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Winslow Wheeler, one of the Washington’s most respected defense budget experts, has penned a detailed analysis of how much the Pentagon pays for maintenance and operations to keep its planes in the air. Below, we offer a very condensed version of his report. The Editor.

Early in a weapon program’s history, there is virtually always a promise that it will be cheaper to operate than the aircraft it is to replace. That rarely turns out to be the case. This is not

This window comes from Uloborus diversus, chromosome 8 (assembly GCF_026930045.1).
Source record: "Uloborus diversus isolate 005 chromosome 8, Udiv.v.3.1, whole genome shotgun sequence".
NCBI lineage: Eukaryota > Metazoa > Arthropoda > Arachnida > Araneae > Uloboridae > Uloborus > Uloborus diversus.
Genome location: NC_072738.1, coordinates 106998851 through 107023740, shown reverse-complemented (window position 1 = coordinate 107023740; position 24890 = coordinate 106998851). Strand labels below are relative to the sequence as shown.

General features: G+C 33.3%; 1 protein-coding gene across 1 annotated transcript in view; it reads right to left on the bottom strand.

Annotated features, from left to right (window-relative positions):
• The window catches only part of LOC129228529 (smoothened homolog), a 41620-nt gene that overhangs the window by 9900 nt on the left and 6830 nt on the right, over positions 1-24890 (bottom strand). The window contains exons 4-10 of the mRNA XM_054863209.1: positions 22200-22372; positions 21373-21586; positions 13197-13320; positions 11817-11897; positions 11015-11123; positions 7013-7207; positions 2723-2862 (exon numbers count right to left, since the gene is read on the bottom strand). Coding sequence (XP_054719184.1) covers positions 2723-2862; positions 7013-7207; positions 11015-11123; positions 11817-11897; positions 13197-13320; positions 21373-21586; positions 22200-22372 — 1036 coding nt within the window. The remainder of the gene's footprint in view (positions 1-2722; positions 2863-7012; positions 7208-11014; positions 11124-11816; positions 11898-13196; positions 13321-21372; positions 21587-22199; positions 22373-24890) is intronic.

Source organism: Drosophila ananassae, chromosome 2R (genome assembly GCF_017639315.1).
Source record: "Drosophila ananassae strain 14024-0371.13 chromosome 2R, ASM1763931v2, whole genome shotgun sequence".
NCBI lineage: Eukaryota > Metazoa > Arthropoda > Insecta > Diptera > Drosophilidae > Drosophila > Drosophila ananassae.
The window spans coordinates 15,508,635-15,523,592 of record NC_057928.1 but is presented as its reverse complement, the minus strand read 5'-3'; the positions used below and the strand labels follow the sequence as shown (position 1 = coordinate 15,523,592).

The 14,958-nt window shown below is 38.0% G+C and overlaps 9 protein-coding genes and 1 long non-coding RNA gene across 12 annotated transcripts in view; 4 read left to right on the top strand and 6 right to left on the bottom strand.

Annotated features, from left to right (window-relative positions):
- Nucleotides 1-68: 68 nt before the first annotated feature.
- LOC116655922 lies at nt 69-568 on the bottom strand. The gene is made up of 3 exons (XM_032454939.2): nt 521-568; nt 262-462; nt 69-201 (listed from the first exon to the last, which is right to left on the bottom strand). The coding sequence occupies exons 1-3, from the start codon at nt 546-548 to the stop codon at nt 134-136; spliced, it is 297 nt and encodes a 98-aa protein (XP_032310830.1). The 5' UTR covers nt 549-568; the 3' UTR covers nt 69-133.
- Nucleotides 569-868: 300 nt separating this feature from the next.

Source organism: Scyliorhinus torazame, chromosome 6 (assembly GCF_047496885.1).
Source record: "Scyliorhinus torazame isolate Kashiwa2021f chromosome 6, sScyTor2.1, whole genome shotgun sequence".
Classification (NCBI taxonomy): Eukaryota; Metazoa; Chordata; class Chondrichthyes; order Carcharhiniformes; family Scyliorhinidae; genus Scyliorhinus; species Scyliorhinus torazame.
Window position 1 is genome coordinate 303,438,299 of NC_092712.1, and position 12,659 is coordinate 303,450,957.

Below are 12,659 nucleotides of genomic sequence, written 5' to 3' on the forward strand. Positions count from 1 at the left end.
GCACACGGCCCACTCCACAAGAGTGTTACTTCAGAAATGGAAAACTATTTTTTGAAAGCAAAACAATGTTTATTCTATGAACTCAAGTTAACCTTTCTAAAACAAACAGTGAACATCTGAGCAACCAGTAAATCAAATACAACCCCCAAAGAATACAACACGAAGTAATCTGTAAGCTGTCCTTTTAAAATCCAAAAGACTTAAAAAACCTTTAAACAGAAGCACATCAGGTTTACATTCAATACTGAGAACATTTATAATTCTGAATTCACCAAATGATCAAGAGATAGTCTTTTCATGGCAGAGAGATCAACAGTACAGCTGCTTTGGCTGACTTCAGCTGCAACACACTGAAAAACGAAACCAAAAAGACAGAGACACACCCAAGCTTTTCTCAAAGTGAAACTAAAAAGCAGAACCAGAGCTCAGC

new; just as the Air Force promised the F-22 would be cheaper (by 35 percent) to operate than the F-15, it also promised back in the 1970s that the F-15 would be cheaper to operate than the F-4 it replaced. The higher O&S costs are rarely divulged — or are even the subject of inquiry. When questions are asked, actual costs are masked by several layers of fog. What is available on scarce occasion is incomplete, and some of it is misleading. Keep reading →